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Differentiated services or DiffServ is a computer networking architecture that specifies a simple, scalable and coarse-grained mechanism for classifying and managing network traffic and providing quality of service (QoS) on modern IP networks. DiffServ can, for example, be used to provide low-latency to critical network traffic such as voice or streaming media while providing simple best-effort service to non-critical services such as web traffic or file transfers.
Since modern data networks carry many different types of services, including voice, video, streaming music, web pages and email, many of the proposed QoS mechanisms that allowed these services to co-exist were both complex and failed to scale to meet the demands of the public Internet. In December 1998, the IETF published RFC 2474 - Definition of the Differentiated services field (DS field) in the IPv4 and IPv6 headers, which replaced the IPv4 TOS field with the DS field. In the DS field, a range of eight values (Class Selectors) is used for backward compatibility with the IP precedence specification in the former TOS field. Today, DiffServ has largely supplanted TOS and other layer-3 QoS mechanisms, such as Integrated services (IntServ), as the primary protocol routers use to provide different levels of service.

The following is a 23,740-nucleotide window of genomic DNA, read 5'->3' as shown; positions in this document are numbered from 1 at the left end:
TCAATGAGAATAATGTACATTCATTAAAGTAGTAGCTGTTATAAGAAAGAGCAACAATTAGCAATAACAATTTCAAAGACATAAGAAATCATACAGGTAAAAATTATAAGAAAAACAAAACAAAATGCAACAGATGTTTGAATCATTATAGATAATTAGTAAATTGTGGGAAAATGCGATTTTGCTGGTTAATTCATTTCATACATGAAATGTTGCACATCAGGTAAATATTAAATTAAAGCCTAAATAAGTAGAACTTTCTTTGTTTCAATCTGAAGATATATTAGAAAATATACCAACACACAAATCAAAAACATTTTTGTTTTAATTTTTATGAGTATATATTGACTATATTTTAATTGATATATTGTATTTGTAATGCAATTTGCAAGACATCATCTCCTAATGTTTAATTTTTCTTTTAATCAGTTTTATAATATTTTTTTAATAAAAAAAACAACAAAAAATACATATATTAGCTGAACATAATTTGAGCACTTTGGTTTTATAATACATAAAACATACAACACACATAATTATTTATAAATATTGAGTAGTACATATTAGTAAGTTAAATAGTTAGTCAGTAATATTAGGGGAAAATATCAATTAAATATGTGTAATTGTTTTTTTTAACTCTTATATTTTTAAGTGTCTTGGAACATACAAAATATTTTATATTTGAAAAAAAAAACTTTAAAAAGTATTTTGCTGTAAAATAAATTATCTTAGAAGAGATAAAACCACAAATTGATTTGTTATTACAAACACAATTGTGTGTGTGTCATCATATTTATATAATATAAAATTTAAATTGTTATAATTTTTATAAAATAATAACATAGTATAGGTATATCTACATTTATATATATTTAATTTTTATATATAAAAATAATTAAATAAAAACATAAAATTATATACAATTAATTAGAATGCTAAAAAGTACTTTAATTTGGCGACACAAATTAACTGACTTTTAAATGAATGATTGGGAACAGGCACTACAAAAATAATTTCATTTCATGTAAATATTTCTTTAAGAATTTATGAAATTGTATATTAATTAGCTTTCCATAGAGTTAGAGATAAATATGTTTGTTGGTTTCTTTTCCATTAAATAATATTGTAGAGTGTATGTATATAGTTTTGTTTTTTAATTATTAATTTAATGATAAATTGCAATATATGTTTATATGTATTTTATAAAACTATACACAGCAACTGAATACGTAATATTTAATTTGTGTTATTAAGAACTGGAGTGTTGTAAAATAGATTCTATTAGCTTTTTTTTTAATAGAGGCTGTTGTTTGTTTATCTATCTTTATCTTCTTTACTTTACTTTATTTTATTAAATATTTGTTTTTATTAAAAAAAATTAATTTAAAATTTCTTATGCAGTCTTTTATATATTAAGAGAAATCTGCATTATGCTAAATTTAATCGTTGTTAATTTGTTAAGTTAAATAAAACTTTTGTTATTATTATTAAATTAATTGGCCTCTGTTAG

DiffServ is a coarse-grained, class-based mechanism for traffic management. In contrast, IntServ is a fine-grained, flow-based mechanism.
DiffServ operates on the principle of traffic classification, where each data packet is placed into a limited number of traffic classes, rather than differentiating network traffic based on the requirements of an individual flow. Each router on the network is configured to differentiate traffic based on its class. Each traffic class can be managed differently, ensuring preferential treatment for higher-priority traffic on the network.
While DiffServ does recommend a standardized set of traffic classes, the DiffServ architecture does not incorporate predetermined judgements of what types of traffic should be given priority treatment. DiffServ simply provides a framework to allow classification and differentiated treatment. The standard traffic classes (discussed below) serve to simplify interoperability between different networks and different vendors' equipment.
DiffServ relies on a mechanism to classify and mark packets as belonging to a specific class. DiffServ-aware routers implement per-hop behaviors (PHBs), which define the packet-forwarding properties associated with a class of traffic. Different PHBs may be defined to offer, for example, low-loss or low-latency.
A group of routers that implement common, administratively defined DiffServ policies are referred to as a DiffServ domain.
Network traffic entering a DiffServ domain is subjected to classification and conditioning. Traffic may be classified by many different parameters, such as source address, destination address or traffic type and assigned to a specific traffic class. Traffic classifiers may honor any DiffServ markings in received packets or may elect to ignore or override those markings. Because network operators want tight control over volumes and type of traffic in a given class, it is very rare that the network honors markings at the ingress to the DiffServ domain. Traffic in each class may be further conditioned by subjecting the traffic to rate limiters, traffic policers or shapers.